Durian fruit is regarded as the king of fruits by many people in Southeast Asia. These fruits grow large and pack a powerful odor. Although many Asians enjoy the taste and aroma of durian, the scent is so overpowering it’s often banned from hotels and public transportation. The durian fruits yellow flesh is encased by a thick and prickly rind. Its eaten at various stages of ripeness and used to flavor desserts in many regional cuisines.
I picked these durian cookies up New Golden Sparkling Asian Market in Orlando. I’ve tried the fruit several times and have never been a real fan, but I decided to try them anyway. How a fruit with such a horrific stench emanating from every putrid molecule of its flesh could be made into a dessert baffled me so, I threw a box in the cart. What the hell, right?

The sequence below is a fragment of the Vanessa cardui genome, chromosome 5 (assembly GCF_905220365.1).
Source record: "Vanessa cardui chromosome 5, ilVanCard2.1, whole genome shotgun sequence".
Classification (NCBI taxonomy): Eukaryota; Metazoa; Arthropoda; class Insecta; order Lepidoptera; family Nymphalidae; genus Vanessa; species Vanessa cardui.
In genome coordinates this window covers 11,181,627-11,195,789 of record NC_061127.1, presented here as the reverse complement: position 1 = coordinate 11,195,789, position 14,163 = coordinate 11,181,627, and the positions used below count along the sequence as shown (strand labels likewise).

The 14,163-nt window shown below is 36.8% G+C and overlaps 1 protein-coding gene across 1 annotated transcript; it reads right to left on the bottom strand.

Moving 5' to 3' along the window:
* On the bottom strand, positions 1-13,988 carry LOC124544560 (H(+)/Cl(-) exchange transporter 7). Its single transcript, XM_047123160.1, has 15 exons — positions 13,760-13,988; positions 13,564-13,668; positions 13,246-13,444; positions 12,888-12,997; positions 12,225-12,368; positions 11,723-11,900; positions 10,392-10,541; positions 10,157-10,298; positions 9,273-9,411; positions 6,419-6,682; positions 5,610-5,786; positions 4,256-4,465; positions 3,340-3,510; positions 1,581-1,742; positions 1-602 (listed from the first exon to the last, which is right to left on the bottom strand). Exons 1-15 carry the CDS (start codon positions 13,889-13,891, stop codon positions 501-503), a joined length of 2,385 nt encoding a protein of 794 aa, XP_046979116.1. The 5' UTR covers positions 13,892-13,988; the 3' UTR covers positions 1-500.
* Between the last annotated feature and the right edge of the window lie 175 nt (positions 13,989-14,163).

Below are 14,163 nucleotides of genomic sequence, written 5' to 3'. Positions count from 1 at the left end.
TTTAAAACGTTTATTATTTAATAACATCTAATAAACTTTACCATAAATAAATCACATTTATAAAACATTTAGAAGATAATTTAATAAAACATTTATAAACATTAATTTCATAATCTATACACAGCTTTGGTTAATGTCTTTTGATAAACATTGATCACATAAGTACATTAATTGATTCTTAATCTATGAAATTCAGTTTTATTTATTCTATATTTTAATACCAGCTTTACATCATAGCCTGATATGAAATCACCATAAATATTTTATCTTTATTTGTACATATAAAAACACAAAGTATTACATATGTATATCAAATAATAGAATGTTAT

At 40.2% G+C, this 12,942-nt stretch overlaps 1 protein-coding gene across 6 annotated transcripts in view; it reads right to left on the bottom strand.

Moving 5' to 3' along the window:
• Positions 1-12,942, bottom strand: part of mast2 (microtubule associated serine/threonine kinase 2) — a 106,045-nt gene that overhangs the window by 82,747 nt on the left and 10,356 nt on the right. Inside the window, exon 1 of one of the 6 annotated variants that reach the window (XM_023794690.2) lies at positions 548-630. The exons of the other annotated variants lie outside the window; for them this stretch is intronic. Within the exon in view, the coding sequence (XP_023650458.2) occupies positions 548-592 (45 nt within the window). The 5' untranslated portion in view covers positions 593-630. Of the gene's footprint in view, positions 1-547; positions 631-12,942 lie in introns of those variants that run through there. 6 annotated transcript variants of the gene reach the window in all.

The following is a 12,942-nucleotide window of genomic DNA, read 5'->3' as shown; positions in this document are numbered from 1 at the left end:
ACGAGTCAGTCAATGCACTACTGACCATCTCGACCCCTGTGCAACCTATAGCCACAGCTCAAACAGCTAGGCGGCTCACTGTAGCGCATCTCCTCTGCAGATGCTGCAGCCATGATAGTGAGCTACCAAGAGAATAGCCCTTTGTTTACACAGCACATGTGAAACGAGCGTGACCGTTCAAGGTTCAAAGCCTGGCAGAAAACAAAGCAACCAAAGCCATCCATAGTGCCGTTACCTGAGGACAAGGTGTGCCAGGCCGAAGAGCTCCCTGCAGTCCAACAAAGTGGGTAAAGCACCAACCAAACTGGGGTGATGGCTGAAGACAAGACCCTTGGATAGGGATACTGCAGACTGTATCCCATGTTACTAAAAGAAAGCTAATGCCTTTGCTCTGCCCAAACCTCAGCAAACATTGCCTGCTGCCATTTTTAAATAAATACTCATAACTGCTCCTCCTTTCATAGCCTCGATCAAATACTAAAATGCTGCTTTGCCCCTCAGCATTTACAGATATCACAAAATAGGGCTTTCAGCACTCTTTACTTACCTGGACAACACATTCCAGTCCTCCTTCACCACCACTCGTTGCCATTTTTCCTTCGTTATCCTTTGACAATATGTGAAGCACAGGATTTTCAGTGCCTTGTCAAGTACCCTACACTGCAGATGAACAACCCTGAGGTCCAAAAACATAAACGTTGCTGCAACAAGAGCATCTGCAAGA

These cookies are small, round, yellow, and wrapped in a heavy-duty plastic bag. The thick aroma of rotting flesh dipped in onions wrapped in a thousand sewage soaked socks filled the room the very moment the seal was broken. It was like a cross between a deer rotting in the woods and freshly baked pastries. As my wife fled in horror, I popped one in my mouth and began to chew.
My sense of smell was overwhelmed a bit a first, so I didn’t really know if I enjoyed the flavor. After eating the first one and sealing the remainder in a freezer bag, I went about my business. As the aftertaste and aroma began to fade I began craving more. Over the next few hours and over the course of the evening, I scavenged several more cookies from the bag. Somewhere along the lines, I started enjoying them. I guess it’s kind of like how a vulture comes to like the horrid smell and putrid taste of an animal carcass baking in the sun.
When it comes to durian cookies, once you get past the smell you’ve got it licked. Then you can start enjoying the savory sweetness of the custard-like filling. I’ve eaten lots of desserts but nothing like durian cookies. Do you have the backbone to give them a shot?